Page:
Iwo Jima


Photo by Paul Bowen

Fighting for Every Inch

Understanding that conquering the vastness of the Pacific could take a very long time, and cost a huge number of lives the U.S. Armed Forces adopted a strategy of Island hoping, whereby they would skip past heavily fortified Japanese Islands, isolating them from supplies and reinforcements. This would allow the U.S. to access strategic islands across the Pacific without having to beat the Japanese back on every single island they occupied. One of the Islands identified to be captured was Iwo Jima – its black volcanic sand beaches would soon become the scene of horrific fighting, as the Japanese – against all reason, fought to retain every last inch of the island.

Featured Aircraft: Vought F4U Corsair

The Corsair, originally developed by Vought has become one of the most popular Fighter aircraft of the Second World War, however, its original debut as a Carrier-borne fighter was less than spectacular. The airplane had been intended to replace older naval fighter variants, but its difficult carrier landing characteristics caused the navy to pass many of the airplanes off to the Marine Corps’ land based air support units. These quirks were eventually worked out, allowing the Corsairs to return to the Fleet’s aircraft carriers – just in time to participate in some of the most grueling engagements in the war. The Palaus, Iwo Jima and Okinawa. It was here that the airplane earned a reputation as a “Mudfighter.” Getting down and dirty to support troops on the ground. Its impressive performance characteristics also earned it a reputation as a Kamikaze hunter in these dark days.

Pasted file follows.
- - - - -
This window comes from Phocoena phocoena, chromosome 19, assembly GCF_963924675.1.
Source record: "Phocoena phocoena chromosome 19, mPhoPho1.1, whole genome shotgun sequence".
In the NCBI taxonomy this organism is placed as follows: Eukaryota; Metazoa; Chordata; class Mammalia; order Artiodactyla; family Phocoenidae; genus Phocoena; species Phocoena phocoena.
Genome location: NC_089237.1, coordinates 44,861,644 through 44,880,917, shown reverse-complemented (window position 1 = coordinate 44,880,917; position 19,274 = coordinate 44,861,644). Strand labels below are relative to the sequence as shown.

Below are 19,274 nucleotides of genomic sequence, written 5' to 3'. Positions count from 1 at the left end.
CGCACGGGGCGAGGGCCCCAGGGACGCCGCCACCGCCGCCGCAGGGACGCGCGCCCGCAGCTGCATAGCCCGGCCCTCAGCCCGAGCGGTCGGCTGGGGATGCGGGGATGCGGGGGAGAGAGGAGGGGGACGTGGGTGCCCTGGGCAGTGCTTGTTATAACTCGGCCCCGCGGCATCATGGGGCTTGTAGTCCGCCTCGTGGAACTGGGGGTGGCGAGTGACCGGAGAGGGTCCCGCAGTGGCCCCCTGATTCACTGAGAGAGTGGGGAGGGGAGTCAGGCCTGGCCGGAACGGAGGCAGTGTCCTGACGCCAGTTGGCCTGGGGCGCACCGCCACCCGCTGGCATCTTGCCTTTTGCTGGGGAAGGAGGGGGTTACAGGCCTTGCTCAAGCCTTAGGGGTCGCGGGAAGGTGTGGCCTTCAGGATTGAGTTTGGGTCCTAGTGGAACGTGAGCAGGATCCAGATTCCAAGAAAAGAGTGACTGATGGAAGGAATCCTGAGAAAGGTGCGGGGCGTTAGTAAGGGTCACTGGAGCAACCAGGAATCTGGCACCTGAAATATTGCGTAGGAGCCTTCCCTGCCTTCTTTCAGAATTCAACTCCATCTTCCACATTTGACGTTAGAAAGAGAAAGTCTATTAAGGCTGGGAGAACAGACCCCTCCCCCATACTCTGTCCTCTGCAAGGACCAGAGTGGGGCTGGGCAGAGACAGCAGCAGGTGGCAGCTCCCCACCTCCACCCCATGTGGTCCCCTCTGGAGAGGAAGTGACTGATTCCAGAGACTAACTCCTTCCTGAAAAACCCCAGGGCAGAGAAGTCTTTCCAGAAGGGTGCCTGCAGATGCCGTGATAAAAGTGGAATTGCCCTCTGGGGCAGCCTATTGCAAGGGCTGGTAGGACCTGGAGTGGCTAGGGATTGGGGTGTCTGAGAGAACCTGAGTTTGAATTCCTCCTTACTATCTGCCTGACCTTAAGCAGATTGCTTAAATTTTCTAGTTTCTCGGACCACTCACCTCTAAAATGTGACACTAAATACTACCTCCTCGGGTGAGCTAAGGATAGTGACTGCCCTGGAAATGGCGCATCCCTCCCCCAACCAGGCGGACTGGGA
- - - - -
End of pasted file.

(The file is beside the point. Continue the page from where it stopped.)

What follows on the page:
CAF_FG-1D Corsair_ Luigino Caliaro (2)

Vought F4U Corsair

Aircraft Type: Goodyear FG-1D Corsair

Organization: Commemorative Air Force – Dixie Wing

Photo Credit: Luigino Caliaro

_C8A9738 - Richard Mallory Allnutt photo - Warbirds Over the Beach - Military Aviation Museum - Pungo, VA - May 17, 2014 - Richard Mallory Allnutt photo - NASM - Chantilly, VA -  May 17, 2014

Vought F4U Corsair

Aircraft Type: Goodyear FG-1D Corsair

Organization: Fighter Factory

Photo Credit: Richard Mallory Allnutt

**The aircraft listed have agreed to participate in the flyover, but due to factors such as weather or mechanical issues,participating aircraft are subject to change without notice.**